According to his website, “Bill Nelson stands up to big polluters and corporations to fight and protect Floridians from the growing dangers of climate change,” and continues to push in favor of renewable energy. And while both Senate candidates ardently support efforts to protect Florida’s environment, the big difference is that Nelson is vocal about his legislative efforts to allow scientists to study climate change, as well as separate it from “political interference or censorship.” Like Scott, he also wants to protect Florida coastlines and beaches, as well as support communities who have been hard hit by hurricanes and other natural disasters.

 

Rick Scott (R):
After completing two four-year terms as governor, Rick Scott, currently serving as the 45th Governor of Florida, is running as a Republican candidate for the Florida Senate. Not only does he challenge Nelson’s incumbent seat but, if he is elected, he will make what was Florida’s one Democratic Senate seat switch to Republican, leaving Florida a primarily “red” state.

Education:
Scott, according to his website, benefitted from public education and thus seeks to ensure and improve it. Following the Parkland shooting at Marjory Stoneman Douglas High School, he also “called emergency meetings with experts in law enforcement, education and mental health and passed major legislation to make Florida schools safer, provide more funding for mental health services, and keep guns out of the hands of mentally ill and dangerous individuals.”

Economy/Jobs:
During Scott’s time as governor, “more than $10 billion in taxes have been cut for Florida’s families and businesses.” He reportedly has voice strong support for the state’s growing tourism industry and has fought to establish Florida as a global destination for job creation. While he says he acknowledges that the government does not create jobs, he says that “what [the] government can do, and what Governor Scott did in Florida, is create the environment for business to thrive.”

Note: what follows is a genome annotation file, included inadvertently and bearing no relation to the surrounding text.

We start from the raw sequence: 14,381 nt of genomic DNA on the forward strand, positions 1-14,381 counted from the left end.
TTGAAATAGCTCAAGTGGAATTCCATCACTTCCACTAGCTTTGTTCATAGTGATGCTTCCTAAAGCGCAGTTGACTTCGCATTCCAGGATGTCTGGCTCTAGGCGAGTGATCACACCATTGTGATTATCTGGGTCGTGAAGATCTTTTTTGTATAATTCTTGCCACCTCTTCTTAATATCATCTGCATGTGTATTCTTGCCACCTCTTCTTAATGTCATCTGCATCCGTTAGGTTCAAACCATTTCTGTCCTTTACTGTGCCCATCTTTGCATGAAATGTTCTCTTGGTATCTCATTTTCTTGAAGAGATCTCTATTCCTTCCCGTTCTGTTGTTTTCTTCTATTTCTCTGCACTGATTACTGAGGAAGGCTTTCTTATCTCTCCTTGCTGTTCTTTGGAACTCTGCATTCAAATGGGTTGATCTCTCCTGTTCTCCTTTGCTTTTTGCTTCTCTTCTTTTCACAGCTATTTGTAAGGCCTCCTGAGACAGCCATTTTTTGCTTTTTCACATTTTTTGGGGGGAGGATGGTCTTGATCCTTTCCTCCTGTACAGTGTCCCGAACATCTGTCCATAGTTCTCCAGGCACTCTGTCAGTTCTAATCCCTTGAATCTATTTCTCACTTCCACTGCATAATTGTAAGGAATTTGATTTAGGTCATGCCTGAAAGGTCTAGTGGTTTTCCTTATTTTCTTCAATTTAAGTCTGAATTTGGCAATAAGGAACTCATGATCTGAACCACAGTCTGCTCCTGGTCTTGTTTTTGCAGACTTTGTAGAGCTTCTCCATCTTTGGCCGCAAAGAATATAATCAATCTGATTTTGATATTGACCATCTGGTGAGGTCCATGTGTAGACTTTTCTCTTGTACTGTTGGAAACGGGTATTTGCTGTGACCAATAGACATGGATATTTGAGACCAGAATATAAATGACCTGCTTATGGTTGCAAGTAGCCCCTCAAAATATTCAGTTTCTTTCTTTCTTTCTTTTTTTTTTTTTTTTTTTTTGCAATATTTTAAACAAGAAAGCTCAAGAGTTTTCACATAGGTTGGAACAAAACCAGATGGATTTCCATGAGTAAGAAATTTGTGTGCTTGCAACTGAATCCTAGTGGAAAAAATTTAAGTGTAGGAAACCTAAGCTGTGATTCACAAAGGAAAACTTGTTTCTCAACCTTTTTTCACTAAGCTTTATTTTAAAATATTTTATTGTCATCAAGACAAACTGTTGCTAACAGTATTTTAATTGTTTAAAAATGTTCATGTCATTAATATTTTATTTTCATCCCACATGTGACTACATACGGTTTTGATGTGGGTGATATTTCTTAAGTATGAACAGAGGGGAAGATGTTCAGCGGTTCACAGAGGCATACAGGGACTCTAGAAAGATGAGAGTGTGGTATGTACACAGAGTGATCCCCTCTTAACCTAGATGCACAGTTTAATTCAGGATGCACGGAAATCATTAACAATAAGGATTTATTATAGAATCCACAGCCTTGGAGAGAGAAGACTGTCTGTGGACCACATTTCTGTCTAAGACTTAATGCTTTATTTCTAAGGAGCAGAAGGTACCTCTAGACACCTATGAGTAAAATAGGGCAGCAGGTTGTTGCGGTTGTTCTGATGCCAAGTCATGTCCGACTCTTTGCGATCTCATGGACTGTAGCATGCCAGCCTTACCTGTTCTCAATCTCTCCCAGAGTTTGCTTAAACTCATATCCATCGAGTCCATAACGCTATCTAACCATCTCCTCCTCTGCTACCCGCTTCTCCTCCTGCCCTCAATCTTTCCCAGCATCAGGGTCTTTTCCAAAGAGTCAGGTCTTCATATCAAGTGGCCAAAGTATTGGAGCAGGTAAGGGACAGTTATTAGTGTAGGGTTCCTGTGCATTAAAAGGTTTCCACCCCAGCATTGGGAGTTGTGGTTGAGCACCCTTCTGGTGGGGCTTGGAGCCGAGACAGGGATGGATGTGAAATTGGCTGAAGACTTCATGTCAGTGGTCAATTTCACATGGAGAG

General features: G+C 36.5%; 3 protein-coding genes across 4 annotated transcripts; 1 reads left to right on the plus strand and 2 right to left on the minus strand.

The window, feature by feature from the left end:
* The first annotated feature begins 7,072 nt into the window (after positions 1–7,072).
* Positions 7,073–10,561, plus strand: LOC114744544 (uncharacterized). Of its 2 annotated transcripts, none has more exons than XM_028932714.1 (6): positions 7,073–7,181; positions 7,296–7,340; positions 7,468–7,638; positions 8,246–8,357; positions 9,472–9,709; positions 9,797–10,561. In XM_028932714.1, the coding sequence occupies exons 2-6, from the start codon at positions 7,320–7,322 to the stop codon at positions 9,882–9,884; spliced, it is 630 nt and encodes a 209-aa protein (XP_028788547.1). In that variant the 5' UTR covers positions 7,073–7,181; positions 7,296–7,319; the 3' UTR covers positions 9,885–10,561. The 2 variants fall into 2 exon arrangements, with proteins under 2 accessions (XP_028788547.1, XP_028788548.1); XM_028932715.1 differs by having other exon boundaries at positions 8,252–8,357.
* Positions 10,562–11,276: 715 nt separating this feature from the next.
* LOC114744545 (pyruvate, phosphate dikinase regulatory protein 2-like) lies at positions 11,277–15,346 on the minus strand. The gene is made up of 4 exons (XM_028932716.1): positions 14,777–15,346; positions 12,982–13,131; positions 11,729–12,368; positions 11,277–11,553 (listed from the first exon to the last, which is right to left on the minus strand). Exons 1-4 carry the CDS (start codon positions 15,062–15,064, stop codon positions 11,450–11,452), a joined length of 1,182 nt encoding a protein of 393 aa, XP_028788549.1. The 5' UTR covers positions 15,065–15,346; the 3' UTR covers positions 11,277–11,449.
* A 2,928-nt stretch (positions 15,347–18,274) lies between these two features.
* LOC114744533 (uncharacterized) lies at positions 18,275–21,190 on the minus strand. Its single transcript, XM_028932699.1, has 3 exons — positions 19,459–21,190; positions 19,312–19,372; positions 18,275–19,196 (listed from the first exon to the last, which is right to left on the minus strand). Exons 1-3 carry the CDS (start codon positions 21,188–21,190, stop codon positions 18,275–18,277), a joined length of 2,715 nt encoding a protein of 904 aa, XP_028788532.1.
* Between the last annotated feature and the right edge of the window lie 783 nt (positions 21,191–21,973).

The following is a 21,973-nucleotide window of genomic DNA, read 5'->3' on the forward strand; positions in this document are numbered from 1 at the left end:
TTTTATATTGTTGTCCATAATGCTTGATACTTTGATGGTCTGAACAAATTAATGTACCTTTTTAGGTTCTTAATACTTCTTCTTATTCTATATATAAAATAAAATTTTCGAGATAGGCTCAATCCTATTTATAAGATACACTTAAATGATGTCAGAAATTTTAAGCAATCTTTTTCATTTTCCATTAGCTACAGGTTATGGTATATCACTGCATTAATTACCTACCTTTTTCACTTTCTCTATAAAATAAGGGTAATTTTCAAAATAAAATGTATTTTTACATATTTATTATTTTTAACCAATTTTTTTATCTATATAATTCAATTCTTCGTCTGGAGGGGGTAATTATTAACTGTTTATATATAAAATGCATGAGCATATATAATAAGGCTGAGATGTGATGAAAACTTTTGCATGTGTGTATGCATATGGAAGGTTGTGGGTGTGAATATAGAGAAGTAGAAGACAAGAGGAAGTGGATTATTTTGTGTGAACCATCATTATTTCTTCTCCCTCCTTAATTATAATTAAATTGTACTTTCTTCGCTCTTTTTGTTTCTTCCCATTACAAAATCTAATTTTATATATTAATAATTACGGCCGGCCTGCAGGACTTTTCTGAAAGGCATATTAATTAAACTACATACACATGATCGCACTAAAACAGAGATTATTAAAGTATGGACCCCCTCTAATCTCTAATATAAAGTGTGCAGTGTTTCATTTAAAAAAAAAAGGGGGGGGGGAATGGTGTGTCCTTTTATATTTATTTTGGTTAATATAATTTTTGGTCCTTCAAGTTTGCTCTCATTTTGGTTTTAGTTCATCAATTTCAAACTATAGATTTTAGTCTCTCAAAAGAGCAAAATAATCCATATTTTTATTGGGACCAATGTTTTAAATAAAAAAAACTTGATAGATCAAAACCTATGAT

Health Care:
Where Nelson has named himself a champion of the Affordable Care Act, Scott has been a champion to those in favor of repealing it. Scott believes that “the real problem with health is that costs continue to rise,” and he wants to remove Obamacare’s mandates and taxes, allow insurances to be sold across state lines, protect those with preexisting conditions and let young adults stay on their parents’ plans until the age of 26.

The Environment:
Rick Scott, according to his website, is open about his intentions to invest in protecting Florida’s environment. For instance, when Congress did not commit to repairing the federal Herbert Hoover Dike at Lake Okeechobee, Scott “fought for and secured $50 million in state funding to speed up repairs to the Herbert Hoover Dike – becoming the first Florida governor to invest state dollars to expedite repairs to this federal project.” Scott has also declared a state of emergency in response to red tide and fought to directly support the communities affected by it.

 

To learn more about Senator Bill Nelson’s stances, click here.

To learn more about Governor Rick Scott’s stances, click here.

The general midterm election takes place on Tuesday, Nov. 6.

 

For more election coverage, check out Spinnaker’s breakdown here.

For more information or news tips, or if you see an error in this story or have any compliments or concerns, contact [email protected].

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The 2018 midterm election: Nelson versus Scott for Florida Senator